Friday, August 15, 2014

Discernment: Distinguishing between Fiction and Fact

Hey, everyone! Look, I am getting better and more regular with my blog posts, just like I said. Okay, you there, in the blue shirt, I saw you mumble "Let's see how long it lasts". Come on, give me the benefit of the doubt.

Anyway, more seriously, in some recent discussions online the question came up about why some mainstream Christian readers tend to veer away, leery of Christian Speculative Fiction which explores the gray areas. Here is my take on what may be going on, and I hope it will spark some readers to at least be open more to Christian Speculative Fiction without feeling that writers of this genre are in any way promoting new doctrine or beliefs. Just because we explore the gray areas in fiction, that does not mean it in any way takes us out of the mainstream with our actual beliefs, theology, or discipleship.

Where I think some discomfort may lie is in Christian readers not being able to draw that distinction, between what I teach/believe as a theologian, pastor, and missionary vs what questions/possibilities I explore as a Christian writer of Speculative Fiction. I can compartmentalize those two areas without conflict, but some have gotten very upset with me exploring, for example, the question of the existence of repentant fallen angels in my Chadash Chronicles books as somehow part of my actual theology. I assure you, it is not.

I honestly don't know either way whether there could be repentant or forgiven fallen, but I can defend at least the possibility Scripturally. I don't teach it as doctrine, but I also don't believe the idea violates any part of Scripture either. It is well and safely within the bounds of "gray area". I think if more mainstream Christians could come to grips with differentiating the solid "yes and no" of doctrine and theology from the "what if's" of Christian Speculative Fiction, we would see a huge growth in consumer base for the stories written by Christian Speculative Fiction authors like myself.

With my church connections, etc, I have no doubt I could hit well known best seller lists if I wrote a book about missions, about theology, about developing a personal relationship with God, etc. I firmly believe me writing a non-fiction spiritual-content book would literally fly off the shelves. This is not to sound arrogant, but it is a reality I have seen time and again.  Christian are fantastic about supporting faith leaders in their faith-based work.  I am not in any way criticizing that.  I think it is fantastic.

My speculative fiction work has been much more modestly received, however.  I think this has two main reasons.  First, not every Christian reads speculative fiction at all, which does limit the market even within the community of supportive Christian readers.  Secondly, many who might enjoy this genre for their pleasure reading, when it has nothing to do really with Christian themes, aren't sure what to do with Christian Fantasy and Science-Fiction that gets a little too close to their theology.

Hopefully change will come if enough of us keep striving to put out quality Christian speculative fiction, and keep doing our part to collectively raise awareness of each other's works. The time may yet come where discernment matures enough for Christian readers to draw that distinction between what an author believes as a Christian and what he/she explore as a fiction writer.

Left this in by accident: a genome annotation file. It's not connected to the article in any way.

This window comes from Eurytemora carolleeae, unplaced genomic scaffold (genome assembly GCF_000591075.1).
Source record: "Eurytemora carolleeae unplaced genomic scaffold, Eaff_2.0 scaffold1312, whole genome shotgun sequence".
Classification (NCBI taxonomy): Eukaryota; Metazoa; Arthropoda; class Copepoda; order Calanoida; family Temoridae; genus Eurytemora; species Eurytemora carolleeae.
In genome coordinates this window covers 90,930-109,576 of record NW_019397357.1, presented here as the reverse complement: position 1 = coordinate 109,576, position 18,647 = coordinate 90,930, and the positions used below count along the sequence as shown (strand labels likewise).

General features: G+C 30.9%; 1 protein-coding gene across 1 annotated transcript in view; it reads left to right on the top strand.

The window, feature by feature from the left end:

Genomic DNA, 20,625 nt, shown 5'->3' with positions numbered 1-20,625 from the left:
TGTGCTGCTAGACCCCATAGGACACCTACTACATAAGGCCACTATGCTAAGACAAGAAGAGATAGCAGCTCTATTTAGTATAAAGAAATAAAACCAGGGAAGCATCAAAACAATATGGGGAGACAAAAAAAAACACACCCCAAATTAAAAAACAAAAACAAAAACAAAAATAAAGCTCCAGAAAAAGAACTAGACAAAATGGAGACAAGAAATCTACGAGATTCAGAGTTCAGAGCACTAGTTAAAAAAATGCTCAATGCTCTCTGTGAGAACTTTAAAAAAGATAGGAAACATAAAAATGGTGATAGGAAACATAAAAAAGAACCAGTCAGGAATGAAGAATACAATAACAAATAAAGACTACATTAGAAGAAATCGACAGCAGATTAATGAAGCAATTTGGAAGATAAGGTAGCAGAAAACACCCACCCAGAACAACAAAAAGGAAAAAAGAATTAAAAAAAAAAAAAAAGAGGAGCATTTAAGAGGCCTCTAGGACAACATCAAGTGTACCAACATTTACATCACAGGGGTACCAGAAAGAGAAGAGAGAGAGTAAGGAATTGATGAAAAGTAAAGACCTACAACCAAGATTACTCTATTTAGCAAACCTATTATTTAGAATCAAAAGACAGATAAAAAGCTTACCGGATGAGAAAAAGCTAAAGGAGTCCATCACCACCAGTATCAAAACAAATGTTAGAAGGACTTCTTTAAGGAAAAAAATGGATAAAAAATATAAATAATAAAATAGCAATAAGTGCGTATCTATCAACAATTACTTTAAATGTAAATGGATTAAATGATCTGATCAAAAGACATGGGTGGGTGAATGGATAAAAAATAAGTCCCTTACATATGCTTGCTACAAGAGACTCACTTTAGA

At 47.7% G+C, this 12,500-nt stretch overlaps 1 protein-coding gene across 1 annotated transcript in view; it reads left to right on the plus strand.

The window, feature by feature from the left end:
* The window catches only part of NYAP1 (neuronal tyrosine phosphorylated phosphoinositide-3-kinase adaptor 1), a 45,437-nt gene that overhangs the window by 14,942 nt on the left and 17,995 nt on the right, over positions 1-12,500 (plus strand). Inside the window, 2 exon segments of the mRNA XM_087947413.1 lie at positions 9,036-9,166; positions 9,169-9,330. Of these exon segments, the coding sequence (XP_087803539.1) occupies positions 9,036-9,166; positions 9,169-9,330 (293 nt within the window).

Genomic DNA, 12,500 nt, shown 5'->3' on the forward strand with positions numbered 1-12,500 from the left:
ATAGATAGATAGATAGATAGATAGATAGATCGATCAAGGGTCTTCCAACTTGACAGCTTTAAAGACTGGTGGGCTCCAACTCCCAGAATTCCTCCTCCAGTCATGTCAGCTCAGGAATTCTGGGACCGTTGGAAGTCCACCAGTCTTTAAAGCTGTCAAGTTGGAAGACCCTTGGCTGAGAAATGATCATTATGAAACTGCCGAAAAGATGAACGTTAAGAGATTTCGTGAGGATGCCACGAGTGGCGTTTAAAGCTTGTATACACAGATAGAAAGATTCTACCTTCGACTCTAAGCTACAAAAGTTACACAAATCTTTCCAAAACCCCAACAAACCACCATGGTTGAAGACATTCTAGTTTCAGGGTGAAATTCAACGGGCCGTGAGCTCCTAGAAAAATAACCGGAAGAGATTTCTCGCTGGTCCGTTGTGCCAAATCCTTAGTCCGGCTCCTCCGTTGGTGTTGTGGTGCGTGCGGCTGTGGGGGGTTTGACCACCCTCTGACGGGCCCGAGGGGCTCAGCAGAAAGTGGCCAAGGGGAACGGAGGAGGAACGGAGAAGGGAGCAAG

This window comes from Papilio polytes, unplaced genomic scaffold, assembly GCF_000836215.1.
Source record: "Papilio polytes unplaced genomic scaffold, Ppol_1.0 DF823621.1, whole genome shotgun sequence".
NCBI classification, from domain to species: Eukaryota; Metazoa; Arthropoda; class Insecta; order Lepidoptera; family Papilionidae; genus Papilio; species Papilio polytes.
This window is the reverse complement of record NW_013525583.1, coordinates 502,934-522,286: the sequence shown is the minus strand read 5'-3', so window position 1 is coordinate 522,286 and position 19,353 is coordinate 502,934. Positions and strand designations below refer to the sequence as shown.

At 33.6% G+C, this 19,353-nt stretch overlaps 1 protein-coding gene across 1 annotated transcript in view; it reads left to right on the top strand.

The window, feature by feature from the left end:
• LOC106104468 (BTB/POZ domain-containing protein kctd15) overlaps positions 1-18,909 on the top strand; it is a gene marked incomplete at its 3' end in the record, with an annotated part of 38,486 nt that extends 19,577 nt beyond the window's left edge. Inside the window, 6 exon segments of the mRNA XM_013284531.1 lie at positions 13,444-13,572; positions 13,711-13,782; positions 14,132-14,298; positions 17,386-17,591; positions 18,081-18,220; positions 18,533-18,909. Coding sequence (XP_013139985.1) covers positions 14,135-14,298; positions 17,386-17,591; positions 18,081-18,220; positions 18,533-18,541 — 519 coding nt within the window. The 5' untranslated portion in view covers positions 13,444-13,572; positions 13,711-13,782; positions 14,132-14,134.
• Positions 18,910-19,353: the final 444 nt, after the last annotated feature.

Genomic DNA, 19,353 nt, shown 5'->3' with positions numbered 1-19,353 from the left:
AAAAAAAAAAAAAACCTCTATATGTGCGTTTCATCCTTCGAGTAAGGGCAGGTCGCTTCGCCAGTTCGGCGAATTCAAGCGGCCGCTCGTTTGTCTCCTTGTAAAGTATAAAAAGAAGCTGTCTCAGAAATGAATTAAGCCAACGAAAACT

I would challenge anyone to find anything in my fiction that specifically opposes anything in Scripture. I took great pains to avoid that, but would want to know if I failed somewhere. I have set up an email address where you can reach me directly with any concerns in this area.  That address is and I encourage readers to bring any questions/concerns you find in my work to me at that address.  I will do my best to share with you how I came to conclude that falling in the "gray area".  At the end of the day we may still not see eye to eye, but at least you will know I have not written anything haphazardly, but took care, consideration, and Scriptural study to ensure I did my best, even in my fiction, to not violate anything from God's word.

I do, however, run back and forth like crazy all in the "gray area" that Scripture does NOT talk about, either to affirm or deny. I live comfortably in the gray area with regards to my fiction, but my ministry, what I teach and disciple and use to plant churches in the field, stays FIRMLY in the black and white. I am not in any way a "fringe Christian" in my ministry work, but I am definitely all about the "what if"s of the fringe when it comes to my Speculative Fiction.

Blessings to all my readers, fans, and colleagues in the realm of Christian Speculative Fiction. You all remain an encouragement and a great gift to my family and I with your prayers, your support, and your love.

For those new to Otherworld Windows and wanting to know where they can get my books, here are the Amazon links, as well as the link to my daughter's debut novel on Amazon kindle as well:

Chadash Chronicles Book One: Fool's Errand

Chadash Chronicles Book Two: Mystic's Mayhem

Ariel's Debut Novel:  Dragon's Touch


  1. David, may I have your permission to link this post to my blog? I have a page of articles of interest and this would be good to have added to it and it also helps get this out there to Christian readers. It also supports my love of spec fic and may encourage others to consider reading it.

  2. Absolutely, Peter. Link away (that goes for anyone else as well). I hope this spreads through the Christian reader community in any way possible, and blesses and benefits others.